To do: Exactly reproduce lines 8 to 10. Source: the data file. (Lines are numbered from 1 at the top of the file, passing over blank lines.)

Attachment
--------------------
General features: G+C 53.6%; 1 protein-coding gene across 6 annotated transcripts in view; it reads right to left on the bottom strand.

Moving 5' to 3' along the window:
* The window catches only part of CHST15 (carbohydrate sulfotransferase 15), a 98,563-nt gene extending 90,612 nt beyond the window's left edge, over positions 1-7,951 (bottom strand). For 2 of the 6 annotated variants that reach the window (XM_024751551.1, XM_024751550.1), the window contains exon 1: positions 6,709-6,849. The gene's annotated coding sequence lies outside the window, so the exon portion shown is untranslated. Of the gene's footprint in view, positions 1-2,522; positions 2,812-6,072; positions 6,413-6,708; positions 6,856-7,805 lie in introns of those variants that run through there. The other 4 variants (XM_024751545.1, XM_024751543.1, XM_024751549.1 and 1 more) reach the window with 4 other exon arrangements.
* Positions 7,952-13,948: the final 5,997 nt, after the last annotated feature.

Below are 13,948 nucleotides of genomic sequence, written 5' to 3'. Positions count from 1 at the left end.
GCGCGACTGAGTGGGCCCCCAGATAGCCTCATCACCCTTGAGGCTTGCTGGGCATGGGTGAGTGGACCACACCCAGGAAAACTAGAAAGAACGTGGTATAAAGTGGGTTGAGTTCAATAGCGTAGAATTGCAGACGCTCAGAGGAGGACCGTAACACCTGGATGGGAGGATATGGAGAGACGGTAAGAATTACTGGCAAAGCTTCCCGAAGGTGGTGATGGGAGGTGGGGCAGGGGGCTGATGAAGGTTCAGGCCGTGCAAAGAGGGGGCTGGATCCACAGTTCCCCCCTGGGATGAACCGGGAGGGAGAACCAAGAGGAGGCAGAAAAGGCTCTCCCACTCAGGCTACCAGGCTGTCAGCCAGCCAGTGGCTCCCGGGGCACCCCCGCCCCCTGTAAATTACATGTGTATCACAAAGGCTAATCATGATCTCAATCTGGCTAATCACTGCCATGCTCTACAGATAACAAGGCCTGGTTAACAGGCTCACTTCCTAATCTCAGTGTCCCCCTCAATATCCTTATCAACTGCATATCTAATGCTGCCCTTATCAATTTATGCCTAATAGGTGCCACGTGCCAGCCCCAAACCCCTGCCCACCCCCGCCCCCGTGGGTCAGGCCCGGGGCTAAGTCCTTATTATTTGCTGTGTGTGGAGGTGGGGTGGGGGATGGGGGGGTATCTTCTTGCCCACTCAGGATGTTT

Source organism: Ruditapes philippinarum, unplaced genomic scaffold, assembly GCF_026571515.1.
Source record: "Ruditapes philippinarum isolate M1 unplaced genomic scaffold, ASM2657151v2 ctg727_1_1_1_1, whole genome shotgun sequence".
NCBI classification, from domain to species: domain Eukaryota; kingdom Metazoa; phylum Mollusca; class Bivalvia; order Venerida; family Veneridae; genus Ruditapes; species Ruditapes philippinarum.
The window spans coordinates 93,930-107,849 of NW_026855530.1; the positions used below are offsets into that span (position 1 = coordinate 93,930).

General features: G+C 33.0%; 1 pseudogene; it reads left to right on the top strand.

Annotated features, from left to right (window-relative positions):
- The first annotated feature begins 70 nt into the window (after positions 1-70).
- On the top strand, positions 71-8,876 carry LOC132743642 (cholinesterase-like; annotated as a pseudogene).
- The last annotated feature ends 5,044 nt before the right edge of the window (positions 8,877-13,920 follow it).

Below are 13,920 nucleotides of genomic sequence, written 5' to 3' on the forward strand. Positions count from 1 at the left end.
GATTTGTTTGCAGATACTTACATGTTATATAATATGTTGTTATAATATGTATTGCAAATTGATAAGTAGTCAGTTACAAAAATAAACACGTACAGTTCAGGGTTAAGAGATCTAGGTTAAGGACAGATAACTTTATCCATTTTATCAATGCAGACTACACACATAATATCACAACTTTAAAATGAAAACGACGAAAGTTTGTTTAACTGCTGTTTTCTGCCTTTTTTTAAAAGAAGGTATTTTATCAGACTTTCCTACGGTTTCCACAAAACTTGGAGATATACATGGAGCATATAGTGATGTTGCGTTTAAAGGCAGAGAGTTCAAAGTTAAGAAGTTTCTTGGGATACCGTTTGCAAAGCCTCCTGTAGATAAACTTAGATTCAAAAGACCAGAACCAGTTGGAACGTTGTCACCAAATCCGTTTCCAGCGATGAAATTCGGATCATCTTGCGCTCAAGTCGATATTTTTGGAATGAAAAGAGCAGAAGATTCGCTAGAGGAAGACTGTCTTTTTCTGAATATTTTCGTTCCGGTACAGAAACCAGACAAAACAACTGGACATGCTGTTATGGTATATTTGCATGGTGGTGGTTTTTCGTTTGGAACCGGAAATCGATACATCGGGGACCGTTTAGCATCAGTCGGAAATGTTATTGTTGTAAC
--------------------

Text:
Source record: "Ruditapes philippinarum isolate M1 unplaced genomic scaffold, ASM2657151v2 ctg727_1_1_1_1, whole genome shotgun sequence".
NCBI classification, from domain to species: domain Eukaryota; kingdom Metazoa; phylum Mollusca; class Bivalvia; order Venerida; family Veneridae; genus Ruditapes; species Ruditapes philippinarum.
The window spans coordinates 93,930-107,849 of NW_026855530.1; the positions used below are offsets into that span (position 1 = coordinate 93,930).